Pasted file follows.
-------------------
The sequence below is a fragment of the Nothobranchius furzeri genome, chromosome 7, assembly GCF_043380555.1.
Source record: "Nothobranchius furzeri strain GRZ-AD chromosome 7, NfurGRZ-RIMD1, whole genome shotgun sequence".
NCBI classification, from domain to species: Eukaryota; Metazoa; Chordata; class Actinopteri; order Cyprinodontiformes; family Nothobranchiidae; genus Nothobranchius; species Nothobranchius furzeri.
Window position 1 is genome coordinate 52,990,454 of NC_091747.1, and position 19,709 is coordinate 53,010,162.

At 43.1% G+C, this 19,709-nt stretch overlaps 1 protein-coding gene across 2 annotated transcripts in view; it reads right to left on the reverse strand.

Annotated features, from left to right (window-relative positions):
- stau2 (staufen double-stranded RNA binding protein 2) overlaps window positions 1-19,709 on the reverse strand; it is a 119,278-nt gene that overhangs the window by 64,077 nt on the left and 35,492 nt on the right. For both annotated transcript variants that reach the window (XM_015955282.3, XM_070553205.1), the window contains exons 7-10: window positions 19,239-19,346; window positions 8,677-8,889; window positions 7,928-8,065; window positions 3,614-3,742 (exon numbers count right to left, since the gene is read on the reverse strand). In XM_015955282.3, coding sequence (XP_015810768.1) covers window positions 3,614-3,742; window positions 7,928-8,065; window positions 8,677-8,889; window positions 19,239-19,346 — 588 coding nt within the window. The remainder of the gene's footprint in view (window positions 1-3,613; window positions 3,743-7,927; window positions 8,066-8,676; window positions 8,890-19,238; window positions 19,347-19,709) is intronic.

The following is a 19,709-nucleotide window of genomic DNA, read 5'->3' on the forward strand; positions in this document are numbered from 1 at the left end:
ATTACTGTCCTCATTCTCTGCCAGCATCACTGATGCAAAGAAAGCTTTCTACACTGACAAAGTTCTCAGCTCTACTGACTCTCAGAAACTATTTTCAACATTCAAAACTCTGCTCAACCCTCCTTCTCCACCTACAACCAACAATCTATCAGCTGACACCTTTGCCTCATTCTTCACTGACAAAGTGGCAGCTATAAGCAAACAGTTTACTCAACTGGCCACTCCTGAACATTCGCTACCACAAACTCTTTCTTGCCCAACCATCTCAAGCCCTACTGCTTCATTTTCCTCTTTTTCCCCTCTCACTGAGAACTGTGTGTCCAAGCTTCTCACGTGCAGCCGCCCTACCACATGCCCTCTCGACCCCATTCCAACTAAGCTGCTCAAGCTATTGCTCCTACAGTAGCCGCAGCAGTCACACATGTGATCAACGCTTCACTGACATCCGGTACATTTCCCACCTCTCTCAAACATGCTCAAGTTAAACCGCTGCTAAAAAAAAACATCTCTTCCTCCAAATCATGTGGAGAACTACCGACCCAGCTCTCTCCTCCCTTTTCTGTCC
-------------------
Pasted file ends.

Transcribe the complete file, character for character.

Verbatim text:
The sequence below is a fragment of the Nothobranchius furzeri genome, chromosome 7, assembly GCF_043380555.1.
Source record: "Nothobranchius furzeri strain GRZ-AD chromosome 7, NfurGRZ-RIMD1, whole genome shotgun sequence".
NCBI classification, from domain to species: Eukaryota; Metazoa; Chordata; class Actinopteri; order Cyprinodontiformes; family Nothobranchiidae; genus Nothobranchius; species Nothobranchius furzeri.
Window position 1 is genome coordinate 52,990,454 of NC_091747.1, and position 19,709 is coordinate 53,010,162.

At 43.1% G+C, this 19,709-nt stretch overlaps 1 protein-coding gene across 2 annotated transcripts in view; it reads right to left on the reverse strand.

Annotated features, from left to right (window-relative positions):
- stau2 (staufen double-stranded RNA binding protein 2) overlaps window positions 1-19,709 on the reverse strand; it is a 119,278-nt gene that overhangs the window by 64,077 nt on the left and 35,492 nt on the right. For both annotated transcript variants that reach the window (XM_015955282.3, XM_070553205.1), the window contains exons 7-10: window positions 19,239-19,346; window positions 8,677-8,889; window positions 7,928-8,065; window positions 3,614-3,742 (exon numbers count right to left, since the gene is read on the reverse strand). In XM_015955282.3, coding sequence (XP_015810768.1) covers window positions 3,614-3,742; window positions 7,928-8,065; window positions 8,677-8,889; window positions 19,239-19,346 — 588 coding nt within the window. The remainder of the gene's footprint in view (window positions 1-3,613; window positions 3,743-7,927; window positions 8,066-8,676; window positions 8,890-19,238; window positions 19,347-19,709) is intronic.

The following is a 19,709-nucleotide window of genomic DNA, read 5'->3' on the forward strand; positions in this document are numbered from 1 at the left end:
ATTACTGTCCTCATTCTCTGCCAGCATCACTGATGCAAAGAAAGCTTTCTACACTGACAAAGTTCTCAGCTCTACTGACTCTCAGAAACTATTTTCAACATTCAAAACTCTGCTCAACCCTCCTTCTCCACCTACAACCAACAATCTATCAGCTGACACCTTTGCCTCATTCTTCACTGACAAAGTGGCAGCTATAAGCAAACAGTTTACTCAACTGGCCACTCCTGAACATTCGCTACCACAAACTCTTTCTTGCCCAACCATCTCAAGCCCTACTGCTTCATTTTCCTCTTTTTCCCCTCTCACTGAGAACTGTGTGTCCAAGCTTCTCACGTGCAGCCGCCCTACCACATGCCCTCTCGACCCCATTCCAACTAAGCTGCTCAAGCTATTGCTCCTACAGTAGCCGCAGCAGTCACACATGTGATCAACGCTTCACTGACATCCGGTACATTTCCCACCTCTCTCAAACATGCTCAAGTTAAACCGCTGCTAAAAAAAAACATCTCTTCCTCCAAATCATGTGGAGAACTACCGACCCAGCTCTCTCCTCCCTTTTCTGTCC